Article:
Research Teaching Publications Advisees & Collaborators DB Group NETS Program

Zachary G. Ives

Professor, Computer & Information Science Department
Associate Dean for Masters and Professional Programs, School of Engineering & Applied Science
University of Pennsylvania

Member, Warren Center for Network and Data Science
Member, Center for Neuroengineering and Therapeutics
Distinguished Research Fellow, Annenberg Center for Public Policy


Contact Information

109 Towne (Academic) / 576 Levine N. (Research)
Computer and Information Science Department
University of Pennsylvania
3330 Walnut Street
Philadelphia, PA 19104-6389
(215) 746-2789    Fax: (215) 898-0587

Teaching Big Data Analytics
Office Hours TBA, in 576 Levine N.

Biographical Sketch

Zachary Ives is a Professor of Computer and Information Science at the University of Pennsylvania, as well as the Associate Dean for Masters and Professional Programs at Penn's School of Engineering and Applied Science. His research interests include data integration and sharing, managing "big data," sensor networks, and data provenance and authoritativeness. He is a recipient of the NSF CAREER award, and an alumnus of the DARPA Computer Science Study Panel and Information Science and Technology advisory panel.  He has also been awarded the Christian R. and Mary F. Lindback Foundation Award for Distinguished Teaching. He serves as the Director for Penn's Singh Program in Networked and Social Systems Engineering, and he is a Penn Engineering Fellow. He is a co-author of the textbook Principles of Data Integration, and received an ICDE 2013 ten-year Most Influential Paper award. He has been an Associate Editor for Proceedings of the VLDB Endowment (2014) and a Program Co-Chair for SIGMOD (2015).


How do we tie together the world's data to answer fundamental scientific or policy questions? How do we facilitate and foster large-scale collaborative projects? My research interests lie in the areas of databases and distributed systems, especially as they relate to the Web, Web-scale information sharing, and distributed networks of devices (e.g., sensors, actuators). I am a member of the database and systems research groups, and the Warren Center for Network and Data Science at Penn. My research projects relate to making it easier to exchange, locate, and analyze networked information.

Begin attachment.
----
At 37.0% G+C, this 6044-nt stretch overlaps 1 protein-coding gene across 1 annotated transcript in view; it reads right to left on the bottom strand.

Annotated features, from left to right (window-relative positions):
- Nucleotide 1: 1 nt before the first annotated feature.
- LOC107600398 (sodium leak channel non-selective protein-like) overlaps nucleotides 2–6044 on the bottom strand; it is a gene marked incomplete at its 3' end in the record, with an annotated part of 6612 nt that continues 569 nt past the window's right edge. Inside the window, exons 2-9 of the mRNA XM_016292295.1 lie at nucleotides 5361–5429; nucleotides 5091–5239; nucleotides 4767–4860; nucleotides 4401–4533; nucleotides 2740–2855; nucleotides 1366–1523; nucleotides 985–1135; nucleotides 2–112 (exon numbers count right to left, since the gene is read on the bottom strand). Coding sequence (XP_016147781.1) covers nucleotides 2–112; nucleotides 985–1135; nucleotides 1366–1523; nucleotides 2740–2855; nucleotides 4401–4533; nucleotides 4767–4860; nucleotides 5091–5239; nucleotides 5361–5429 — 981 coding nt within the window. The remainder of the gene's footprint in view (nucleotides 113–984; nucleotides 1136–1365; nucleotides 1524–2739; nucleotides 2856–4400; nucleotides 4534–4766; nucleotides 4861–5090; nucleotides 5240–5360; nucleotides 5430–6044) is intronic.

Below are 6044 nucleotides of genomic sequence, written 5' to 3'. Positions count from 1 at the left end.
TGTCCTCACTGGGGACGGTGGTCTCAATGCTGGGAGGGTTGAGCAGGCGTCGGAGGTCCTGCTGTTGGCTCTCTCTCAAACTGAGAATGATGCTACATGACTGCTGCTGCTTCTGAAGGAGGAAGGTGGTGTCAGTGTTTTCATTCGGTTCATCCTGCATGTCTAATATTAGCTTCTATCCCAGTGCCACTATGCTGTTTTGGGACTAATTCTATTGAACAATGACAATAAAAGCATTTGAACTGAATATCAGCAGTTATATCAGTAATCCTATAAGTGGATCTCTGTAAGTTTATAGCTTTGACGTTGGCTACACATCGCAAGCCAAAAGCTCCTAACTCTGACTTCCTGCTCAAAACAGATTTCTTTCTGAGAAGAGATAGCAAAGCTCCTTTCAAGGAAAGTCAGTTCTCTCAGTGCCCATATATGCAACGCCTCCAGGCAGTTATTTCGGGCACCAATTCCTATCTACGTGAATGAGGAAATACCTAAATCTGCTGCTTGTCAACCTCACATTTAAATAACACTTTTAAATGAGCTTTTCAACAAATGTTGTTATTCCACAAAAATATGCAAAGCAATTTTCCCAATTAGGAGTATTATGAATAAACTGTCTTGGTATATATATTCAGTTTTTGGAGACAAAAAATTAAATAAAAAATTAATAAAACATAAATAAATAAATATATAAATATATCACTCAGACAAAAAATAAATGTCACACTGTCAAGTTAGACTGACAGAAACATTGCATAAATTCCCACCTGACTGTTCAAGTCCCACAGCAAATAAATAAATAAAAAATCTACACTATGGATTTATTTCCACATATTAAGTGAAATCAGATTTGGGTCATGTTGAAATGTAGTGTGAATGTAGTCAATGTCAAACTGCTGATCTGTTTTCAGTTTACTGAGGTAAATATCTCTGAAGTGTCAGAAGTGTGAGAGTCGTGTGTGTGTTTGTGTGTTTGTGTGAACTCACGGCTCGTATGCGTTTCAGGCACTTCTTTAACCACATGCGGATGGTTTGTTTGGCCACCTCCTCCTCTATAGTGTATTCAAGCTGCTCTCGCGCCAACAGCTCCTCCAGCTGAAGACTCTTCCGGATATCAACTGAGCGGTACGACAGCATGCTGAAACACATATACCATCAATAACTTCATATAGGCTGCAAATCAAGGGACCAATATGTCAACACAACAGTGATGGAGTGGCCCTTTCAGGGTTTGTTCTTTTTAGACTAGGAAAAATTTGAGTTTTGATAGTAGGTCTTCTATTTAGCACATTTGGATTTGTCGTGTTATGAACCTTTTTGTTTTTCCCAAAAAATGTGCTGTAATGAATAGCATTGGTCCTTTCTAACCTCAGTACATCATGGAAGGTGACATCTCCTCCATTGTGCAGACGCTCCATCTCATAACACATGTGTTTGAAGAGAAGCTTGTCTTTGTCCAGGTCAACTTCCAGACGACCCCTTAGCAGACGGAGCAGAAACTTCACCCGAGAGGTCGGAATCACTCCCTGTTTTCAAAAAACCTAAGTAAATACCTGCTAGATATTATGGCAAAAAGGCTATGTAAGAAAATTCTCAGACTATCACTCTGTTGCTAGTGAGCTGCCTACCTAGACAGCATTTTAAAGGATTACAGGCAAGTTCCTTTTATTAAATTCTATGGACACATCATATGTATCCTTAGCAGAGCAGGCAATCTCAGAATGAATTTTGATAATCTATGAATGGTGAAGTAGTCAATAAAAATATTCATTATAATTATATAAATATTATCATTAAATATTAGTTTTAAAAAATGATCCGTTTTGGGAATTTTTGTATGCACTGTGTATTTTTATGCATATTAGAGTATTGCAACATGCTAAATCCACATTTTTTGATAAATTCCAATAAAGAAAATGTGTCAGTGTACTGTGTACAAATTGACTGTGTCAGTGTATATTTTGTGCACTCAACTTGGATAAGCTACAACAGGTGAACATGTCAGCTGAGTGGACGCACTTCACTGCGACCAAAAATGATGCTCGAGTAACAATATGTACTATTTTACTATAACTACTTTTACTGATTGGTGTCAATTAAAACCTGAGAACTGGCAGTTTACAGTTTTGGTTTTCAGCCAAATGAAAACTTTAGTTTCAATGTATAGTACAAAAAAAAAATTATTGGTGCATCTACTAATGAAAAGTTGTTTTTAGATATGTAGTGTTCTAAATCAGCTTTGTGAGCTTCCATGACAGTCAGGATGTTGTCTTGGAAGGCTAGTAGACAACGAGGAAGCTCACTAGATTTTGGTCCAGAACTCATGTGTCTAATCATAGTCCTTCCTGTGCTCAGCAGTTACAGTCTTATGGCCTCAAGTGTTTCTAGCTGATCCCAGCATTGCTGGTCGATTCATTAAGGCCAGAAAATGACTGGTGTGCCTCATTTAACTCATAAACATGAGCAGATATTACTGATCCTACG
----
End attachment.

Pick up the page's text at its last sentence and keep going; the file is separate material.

For any type of large-scale data integration, the "glue" that keeps everything together is data provenance. Provenance links source data to derived data, and explains the steps involved in the derivation. However, it's also the "social network of data", showing who used what data and how. It can be used for clustering, for recommendations, and in general to assess trustworthiness of data. Unfortunately today in the real world, we make very little use of provenance (except for enabling other people to reproduce experiments). We are investigating how to build better, easier, and more useful mechanisms for capturing and reasoning about data provenance. Funded by NSF (CiCi) and NIH (BD2K Targeted Software).

The Q query system addresses the challenges of querying in a system like Orchestra, when one does not know apriori where to find the most relevant data.  Q takes as input a keyword query, which it matches against schema elements to produce potential data integration queries.  The system returns answers from the most promising queries and takes user feedback on the results.  This feedback is used to learn which sources are most relevant to the information need that motivated the query.  Funded by NSF CAREER #IIS-0477972, SEIII #IIS-0513778, and grants from Google. We are now applying the lessons of the Q System to "the real world" with scientific data, in the broader Habitat project described below.

The IEEG Web Portal, in collaboration with Prof. Brian Litt of Bioengineering and Neurology, and Prof. Greg Worrell at Mayo Clinic, seeks to enable community-scale data integration and cloud-hosted science for epileptic seizure prediction (and beyond). Beyond its scientific applications, IEEG serves as a testbed for technologies from the Q System and other data integration research. As of Oct 2014 we have over 1200 datasets and 450 users. We have also hosted competitions for epileptic seizure detection and epileptic seizure prediction. Funded by NIH as well as grants from Amazon.